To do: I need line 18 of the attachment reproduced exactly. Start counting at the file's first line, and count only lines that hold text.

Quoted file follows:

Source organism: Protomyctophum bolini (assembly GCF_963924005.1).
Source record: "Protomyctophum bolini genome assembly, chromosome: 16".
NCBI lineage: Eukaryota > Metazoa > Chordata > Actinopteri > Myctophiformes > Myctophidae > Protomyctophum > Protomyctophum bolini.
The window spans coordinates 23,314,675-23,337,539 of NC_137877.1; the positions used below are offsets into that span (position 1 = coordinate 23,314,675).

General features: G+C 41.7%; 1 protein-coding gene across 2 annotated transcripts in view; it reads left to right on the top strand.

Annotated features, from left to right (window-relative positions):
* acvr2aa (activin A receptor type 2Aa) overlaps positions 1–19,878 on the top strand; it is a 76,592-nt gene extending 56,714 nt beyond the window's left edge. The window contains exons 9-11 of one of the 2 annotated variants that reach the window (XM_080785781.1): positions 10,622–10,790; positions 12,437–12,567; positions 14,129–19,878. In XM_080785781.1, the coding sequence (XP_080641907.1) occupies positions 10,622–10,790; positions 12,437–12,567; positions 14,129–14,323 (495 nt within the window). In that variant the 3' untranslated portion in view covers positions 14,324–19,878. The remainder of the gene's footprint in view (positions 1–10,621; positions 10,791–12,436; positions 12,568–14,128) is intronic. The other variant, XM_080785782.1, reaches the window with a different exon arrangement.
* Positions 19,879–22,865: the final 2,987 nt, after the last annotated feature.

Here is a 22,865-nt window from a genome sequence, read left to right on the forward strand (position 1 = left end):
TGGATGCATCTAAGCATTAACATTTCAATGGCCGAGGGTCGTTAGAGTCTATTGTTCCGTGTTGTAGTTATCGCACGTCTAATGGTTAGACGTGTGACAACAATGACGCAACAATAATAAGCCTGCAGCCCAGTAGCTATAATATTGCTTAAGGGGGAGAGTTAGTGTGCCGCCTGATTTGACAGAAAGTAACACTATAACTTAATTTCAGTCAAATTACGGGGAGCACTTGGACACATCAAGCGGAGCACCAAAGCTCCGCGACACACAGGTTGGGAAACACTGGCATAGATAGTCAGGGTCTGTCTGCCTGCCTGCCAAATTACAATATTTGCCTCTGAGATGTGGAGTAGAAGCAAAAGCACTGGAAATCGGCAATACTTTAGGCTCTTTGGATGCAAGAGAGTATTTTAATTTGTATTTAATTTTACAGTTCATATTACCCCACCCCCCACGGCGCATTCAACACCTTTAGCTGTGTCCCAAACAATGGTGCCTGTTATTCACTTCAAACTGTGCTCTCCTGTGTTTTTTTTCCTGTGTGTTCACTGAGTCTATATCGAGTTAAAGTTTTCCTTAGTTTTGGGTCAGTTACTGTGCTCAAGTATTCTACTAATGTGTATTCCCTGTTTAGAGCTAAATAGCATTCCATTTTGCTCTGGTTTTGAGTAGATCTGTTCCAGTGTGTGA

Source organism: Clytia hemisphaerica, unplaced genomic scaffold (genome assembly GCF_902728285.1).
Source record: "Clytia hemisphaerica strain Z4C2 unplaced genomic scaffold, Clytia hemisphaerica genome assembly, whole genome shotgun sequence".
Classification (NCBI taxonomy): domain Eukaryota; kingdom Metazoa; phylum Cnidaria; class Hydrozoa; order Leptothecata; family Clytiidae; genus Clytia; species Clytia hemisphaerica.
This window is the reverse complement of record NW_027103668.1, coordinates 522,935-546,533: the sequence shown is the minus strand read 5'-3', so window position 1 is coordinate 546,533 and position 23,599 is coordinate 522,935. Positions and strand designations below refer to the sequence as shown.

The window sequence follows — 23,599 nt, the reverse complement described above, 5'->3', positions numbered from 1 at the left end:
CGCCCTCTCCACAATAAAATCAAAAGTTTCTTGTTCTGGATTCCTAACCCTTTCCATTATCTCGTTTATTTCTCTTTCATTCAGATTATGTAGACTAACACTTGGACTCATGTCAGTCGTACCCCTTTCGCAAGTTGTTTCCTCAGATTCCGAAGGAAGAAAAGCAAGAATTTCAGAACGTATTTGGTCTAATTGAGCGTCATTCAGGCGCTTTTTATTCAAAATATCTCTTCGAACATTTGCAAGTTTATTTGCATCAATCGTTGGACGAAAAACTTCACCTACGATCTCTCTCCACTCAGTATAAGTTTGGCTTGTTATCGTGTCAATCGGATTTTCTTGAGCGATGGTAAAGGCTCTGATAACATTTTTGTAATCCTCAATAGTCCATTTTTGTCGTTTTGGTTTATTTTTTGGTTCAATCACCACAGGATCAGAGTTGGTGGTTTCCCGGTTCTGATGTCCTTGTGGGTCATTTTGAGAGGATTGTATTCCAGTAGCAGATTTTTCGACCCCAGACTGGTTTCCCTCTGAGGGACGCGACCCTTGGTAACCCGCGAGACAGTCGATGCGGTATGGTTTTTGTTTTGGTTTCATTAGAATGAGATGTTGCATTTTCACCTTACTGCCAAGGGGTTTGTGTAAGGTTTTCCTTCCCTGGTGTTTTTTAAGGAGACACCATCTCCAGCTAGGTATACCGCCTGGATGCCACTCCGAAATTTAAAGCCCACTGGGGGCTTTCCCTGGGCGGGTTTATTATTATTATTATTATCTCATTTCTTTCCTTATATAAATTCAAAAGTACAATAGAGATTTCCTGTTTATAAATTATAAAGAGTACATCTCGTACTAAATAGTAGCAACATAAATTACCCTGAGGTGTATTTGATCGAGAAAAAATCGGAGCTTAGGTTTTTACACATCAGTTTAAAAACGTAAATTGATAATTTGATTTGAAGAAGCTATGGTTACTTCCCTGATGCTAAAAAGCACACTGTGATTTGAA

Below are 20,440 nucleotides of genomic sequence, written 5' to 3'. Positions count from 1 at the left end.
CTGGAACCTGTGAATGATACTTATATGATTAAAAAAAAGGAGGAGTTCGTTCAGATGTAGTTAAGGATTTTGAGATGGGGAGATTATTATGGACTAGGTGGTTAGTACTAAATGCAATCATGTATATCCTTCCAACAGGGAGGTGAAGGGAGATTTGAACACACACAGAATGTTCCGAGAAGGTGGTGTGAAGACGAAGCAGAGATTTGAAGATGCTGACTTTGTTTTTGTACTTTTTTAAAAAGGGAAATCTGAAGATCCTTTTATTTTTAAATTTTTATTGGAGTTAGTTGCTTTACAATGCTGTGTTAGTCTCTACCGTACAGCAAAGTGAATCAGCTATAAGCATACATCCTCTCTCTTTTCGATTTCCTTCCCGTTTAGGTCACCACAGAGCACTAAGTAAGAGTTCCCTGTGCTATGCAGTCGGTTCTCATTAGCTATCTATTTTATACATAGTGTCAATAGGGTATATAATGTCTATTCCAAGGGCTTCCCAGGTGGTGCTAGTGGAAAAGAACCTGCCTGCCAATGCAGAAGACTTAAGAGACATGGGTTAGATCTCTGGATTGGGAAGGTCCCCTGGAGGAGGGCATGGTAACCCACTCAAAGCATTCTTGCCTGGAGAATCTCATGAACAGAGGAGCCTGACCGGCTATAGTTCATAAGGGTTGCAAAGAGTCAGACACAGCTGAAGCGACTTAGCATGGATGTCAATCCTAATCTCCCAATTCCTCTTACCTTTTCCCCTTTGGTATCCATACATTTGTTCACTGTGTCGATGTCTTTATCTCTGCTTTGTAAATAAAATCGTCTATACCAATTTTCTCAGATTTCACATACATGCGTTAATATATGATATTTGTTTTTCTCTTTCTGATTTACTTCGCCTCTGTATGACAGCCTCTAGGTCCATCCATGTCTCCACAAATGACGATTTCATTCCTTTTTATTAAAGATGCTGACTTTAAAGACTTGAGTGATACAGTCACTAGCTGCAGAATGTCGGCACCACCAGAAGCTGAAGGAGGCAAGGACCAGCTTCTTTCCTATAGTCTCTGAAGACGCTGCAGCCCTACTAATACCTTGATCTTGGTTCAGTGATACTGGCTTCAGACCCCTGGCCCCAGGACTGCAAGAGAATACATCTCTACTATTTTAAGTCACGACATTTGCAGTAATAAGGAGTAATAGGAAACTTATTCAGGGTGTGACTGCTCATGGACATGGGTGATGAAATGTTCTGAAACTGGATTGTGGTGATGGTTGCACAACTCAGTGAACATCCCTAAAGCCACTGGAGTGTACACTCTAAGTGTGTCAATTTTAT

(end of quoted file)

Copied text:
CTGGAACCTGTGAATGATACTTATATGATTAAAAAAAAGGAGGAGTTCGTTCAGATGTAGTTAAGGATTTTGAGATGGGGAGATTATTATGGACTAGGTGGTTAGTACTAAATGCAATCATGTATATCCTTCCAACAGGGAGGTGAAGGGAGATTTGAACACACACAGAATGTTCCGAGAAGGTGGTGTGAAGACGAAGCAGAGATTTGAAGATGCTGACTTTGTTTTTGTACTTTTTTAAAAAGGGAAATCTGAAGATCCTTTTATTTTTAAATTTTTATTGGAGTTAGTTGCTTTACAATGCTGTGTTAGTCTCTACCGTACAGCAAAGTGAATCAGCTATAAGCATACATCCTCTCTCTTTTCGATTTCCTTCCCGTTTAGGTCACCACAGAGCACTAAGTAAGAGTTCCCTGTGCTATGCAGTCGGTTCTCATTAGCTATCTATTTTATACATAGTGTCAATAGGGTATATAATGTCTATTCCAAGGGCTTCCCAGGTGGTGCTAGTGGAAAAGAACCTGCCTGCCAATGCAGAAGACTTAAGAGACATGGGTTAGATCTCTGGATTGGGAAGGTCCCCTGGAGGAGGGCATGGTAACCCACTCAAAGCATTCTTGCCTGGAGAATCTCATGAACAGAGGAGCCTGACCGGCTATAGTTCATAAGGGTTGCAAAGAGTCAGACACAGCTGAAGCGACTTAGCATGGATGTCAATCCTAATCTCCCAATTCCTCTTACCTTTTCCCCTTTGGTATCCATACATTTGTTCACTGTGTCGATGTCTTTATCTCTGCTTTGTAAATAAAATCGTCTATACCAATTTTCTCAGATTTCACATACATGCGTTAATATATGATATTTGTTTTTCTCTTTCTGATTTACTTCGCCTCTGTATGACAGCCTCTAGGTCCATCCATGTCTCCACAAATGACGATTTCATTCCTTTTTATTAAAGATGCTGACTTTAAAGACTTGAGTGATACAGTCACTAGCTGCAGAATGTCGGCACCACCAGAAGCTGAAGGAGGCAAGGACCAGCTTCTTTCCTATAGTCTCTGAAGACGCTGCAGCCCTACTAATACCTTGATCTTGGTTCAGTGATACTGGCTTCAGACCCCTGGCCCCAGGACTGCAAGAGAATACATCTCTACTATTTTAAGTCACGACATTTGCAGTAATAAGGAGTAATAGGAAACTTATTCAGGGTGTGACTGCTCATGGACATGGGTGATGAAATGTTCTGAAACTGGATTGTGGTGATGGTTGCACAACTCAGTGAACATCCCTAAAGCCACTGGAGTGTACACTCTAAGTGTGTCAATTTTAT